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Here’s what you can learn from the youngest financial director of a JSE-listed company


At the age of 27 Wikus Lategan joined Calgro M3, to become the youngest financial director of a JSE-listed company. At the time, in 2008, the company had a market capitalisation of R30m. Today that figure is just on R2,9bn. Calgro develops mixed-use/integrated residential property projects that range from  fully subsidised housing and subsidised rental units to gap housing, affordable housing, sectional and full title developments.

How did you enter this business?

I joined Calgro M3 in mid-2008, after the company had listed in November 2007. At the time, all Calgro M3’s cash resources were invested in projects and it could not turn cash around quickly enough. I saw the opportunity to help grow the company and grabbed it.

What major obstacles did you face?

There were several. First there was the global and SA recession; second a lack of cash flow and cash resources; and third, the need for the market to accept a new integrated housing concept. Compounding all of this was low business confidence in general of the SA investor. There was a need to regain the trust of the market and stakeholders in the wake of the great financial crash.

How did you overcome them?

The best way to deal with a recession is to put your head down and work hard and this applies to all of the above challenges. We had to be innovative, hands on, adaptable and, act as a team. We were also not scared to make mistakes, and if we did make one, we would correct it quickly. When it came to lack of cash flow and cash resources, we learned the art of begging, and pleading, with both clients and financial  institutions.Wikus Lategan_image 1 resize

How have you succeeded against the odds to be where you are today?

Our success has come from several factors. We have had a great team with people who were willing to work day and night, with limited, or no remuneration, but for the sole passion of making a difference in the lives of the people we serve – those who reside in our dwellings.

What have you learned the hard way that you would now do differently?

Thinking small, and going into survival mode never works.

Work with people with the same values as you and never rely on contracts or agreements, but rather on the person, or team doing the deal.

Sometimes it’s good to eat humble pie. Even though you might know that you are correct, the conflict and time spent on it might just not warrant the effort. Sometimes it is better to just settle and move on.

Spend more time thinking and less on working.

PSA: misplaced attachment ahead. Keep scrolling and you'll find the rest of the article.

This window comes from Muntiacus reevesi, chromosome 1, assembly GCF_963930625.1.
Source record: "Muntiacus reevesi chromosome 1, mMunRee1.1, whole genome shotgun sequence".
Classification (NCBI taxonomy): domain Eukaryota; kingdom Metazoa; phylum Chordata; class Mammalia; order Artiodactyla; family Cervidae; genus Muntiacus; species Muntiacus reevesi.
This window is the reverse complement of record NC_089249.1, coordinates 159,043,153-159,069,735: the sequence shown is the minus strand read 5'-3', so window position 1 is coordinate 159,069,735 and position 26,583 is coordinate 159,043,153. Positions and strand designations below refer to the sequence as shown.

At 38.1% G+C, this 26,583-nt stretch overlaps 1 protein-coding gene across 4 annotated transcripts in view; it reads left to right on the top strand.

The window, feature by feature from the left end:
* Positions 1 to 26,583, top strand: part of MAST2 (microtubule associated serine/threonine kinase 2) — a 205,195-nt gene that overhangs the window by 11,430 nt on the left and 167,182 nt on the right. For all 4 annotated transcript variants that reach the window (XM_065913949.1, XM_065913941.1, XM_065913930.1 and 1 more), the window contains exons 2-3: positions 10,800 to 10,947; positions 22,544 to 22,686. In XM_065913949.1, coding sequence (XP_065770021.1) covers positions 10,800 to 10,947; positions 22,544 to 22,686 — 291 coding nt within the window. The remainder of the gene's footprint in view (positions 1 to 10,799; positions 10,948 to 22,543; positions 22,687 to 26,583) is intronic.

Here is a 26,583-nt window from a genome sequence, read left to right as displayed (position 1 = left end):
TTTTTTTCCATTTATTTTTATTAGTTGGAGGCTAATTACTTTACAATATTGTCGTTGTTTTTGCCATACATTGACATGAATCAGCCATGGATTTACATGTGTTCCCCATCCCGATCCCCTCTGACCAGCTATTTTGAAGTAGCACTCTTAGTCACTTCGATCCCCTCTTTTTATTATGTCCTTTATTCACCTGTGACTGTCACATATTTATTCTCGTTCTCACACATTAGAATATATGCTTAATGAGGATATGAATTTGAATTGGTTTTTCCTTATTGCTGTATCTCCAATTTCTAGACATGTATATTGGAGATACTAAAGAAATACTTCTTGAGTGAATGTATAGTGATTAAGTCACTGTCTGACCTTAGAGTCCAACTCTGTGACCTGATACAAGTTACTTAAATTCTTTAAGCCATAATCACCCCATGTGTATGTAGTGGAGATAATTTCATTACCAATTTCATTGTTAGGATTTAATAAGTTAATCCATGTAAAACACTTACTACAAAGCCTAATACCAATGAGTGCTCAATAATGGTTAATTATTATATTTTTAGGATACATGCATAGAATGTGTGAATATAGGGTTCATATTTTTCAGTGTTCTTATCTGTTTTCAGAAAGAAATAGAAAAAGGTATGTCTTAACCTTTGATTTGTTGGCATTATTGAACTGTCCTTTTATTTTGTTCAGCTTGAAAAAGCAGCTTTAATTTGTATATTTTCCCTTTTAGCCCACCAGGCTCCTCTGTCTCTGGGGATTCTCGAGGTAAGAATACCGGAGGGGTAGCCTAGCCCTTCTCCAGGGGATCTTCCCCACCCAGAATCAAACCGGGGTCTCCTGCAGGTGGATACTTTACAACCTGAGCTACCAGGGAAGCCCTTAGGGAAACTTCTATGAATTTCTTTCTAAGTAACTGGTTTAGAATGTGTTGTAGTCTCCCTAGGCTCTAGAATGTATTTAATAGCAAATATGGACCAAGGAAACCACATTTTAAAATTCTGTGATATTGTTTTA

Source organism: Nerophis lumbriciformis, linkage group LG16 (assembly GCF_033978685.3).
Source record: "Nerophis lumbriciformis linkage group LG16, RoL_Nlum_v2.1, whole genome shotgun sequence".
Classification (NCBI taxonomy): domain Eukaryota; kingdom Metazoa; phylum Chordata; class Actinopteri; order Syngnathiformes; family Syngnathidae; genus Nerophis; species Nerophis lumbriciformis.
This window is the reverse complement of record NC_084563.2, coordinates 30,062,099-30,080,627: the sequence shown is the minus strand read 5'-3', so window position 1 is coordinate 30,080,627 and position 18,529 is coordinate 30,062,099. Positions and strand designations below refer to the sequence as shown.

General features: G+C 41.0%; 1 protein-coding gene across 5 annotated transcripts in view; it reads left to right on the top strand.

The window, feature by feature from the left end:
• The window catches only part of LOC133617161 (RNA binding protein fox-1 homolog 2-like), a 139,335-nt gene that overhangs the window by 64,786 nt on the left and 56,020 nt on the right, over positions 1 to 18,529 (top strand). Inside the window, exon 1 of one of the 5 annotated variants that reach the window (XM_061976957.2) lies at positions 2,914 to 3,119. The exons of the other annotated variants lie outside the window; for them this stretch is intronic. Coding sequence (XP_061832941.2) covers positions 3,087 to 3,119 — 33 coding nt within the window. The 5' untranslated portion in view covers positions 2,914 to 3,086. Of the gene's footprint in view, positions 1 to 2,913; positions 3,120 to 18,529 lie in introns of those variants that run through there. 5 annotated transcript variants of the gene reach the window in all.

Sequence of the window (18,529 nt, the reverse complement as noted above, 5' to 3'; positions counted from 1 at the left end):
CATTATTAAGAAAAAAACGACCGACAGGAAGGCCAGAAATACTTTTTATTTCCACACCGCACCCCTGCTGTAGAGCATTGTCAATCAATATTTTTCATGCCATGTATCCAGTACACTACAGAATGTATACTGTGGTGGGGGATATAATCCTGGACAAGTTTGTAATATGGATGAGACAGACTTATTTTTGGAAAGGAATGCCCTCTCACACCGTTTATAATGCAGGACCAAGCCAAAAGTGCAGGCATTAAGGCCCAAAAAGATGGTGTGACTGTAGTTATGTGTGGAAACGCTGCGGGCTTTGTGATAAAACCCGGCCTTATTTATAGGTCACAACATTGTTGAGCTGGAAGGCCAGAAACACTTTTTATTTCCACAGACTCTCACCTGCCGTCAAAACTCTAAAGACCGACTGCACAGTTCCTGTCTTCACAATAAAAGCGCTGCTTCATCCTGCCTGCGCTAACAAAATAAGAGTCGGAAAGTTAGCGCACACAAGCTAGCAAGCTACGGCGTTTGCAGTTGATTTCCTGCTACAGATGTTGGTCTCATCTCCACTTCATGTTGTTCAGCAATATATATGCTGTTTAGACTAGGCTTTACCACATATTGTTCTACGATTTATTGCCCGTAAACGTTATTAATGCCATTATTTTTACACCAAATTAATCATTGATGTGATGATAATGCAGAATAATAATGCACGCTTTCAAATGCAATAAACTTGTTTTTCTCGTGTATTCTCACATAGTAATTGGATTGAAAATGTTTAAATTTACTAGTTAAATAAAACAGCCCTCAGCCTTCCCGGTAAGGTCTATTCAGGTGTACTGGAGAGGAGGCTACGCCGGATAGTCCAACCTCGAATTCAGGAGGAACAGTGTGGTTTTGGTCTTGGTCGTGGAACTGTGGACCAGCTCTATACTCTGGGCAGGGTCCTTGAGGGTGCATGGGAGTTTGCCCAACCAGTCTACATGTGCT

What advice do you have for people looking to start their own business?

Learn from others, and never stop learning. Dream big, and do everything you do as if it’s your last day. Have a passion for what you do. Turn over every cent 20 times to make sure what you want to spend it on is the best use for that cent. Saving money is much easier than making it. Never be scared of gearing for the right reason, especially if you have done the previous step. Banks make a profit out of lending money; remind them of that regularly.

Who has been your most important mentor or person who guided you and what did you learn from them?

There are many people who had a big effect on my life, and on who and what I am today. My parents and my two grandfathers are among them, who raised me with a value system and who taught me the value of true, hard, honest work. Friends and colleagues (old and current) who have always kept me on the straight and narrow taught me to be true to myself. A special Jewish friend who taught me the value of true humbleness and the value of treating all people equally.

Are you mentoring anyone outside your business and, if so, what are you focusing on teaching them?

I currently don’t mentor someone specifically, although my wife and I are involved with much charity work. I always want to get the message across that it doesn’t matter what your current situation is, through the willingness to work harder than anyone else out there, you will make a difference, you will be seen, and you will be uplifted.

If you started today with what you now know what would you do differently?

I would have listened more to others, and have more respect for diversified thinking.

If you could replicate yourself, what else would you focus on achieving?

I am not sure I would do anything very differently from what I do today, just on a much bigger scale and try to make an even bigger difference in the lives of people, like giving them a world-class education.


Alison Goldberg is the former property editor of Business Day (1985) and the Financial Mail (1991-99). In 1995 she won the Sanlam Financial Journalist of the Year Award. She has edited such titles as National Constructor and The Miner in Australia and has freelanced for The Star, The South African Jewish Report and The Jerusalem Post.

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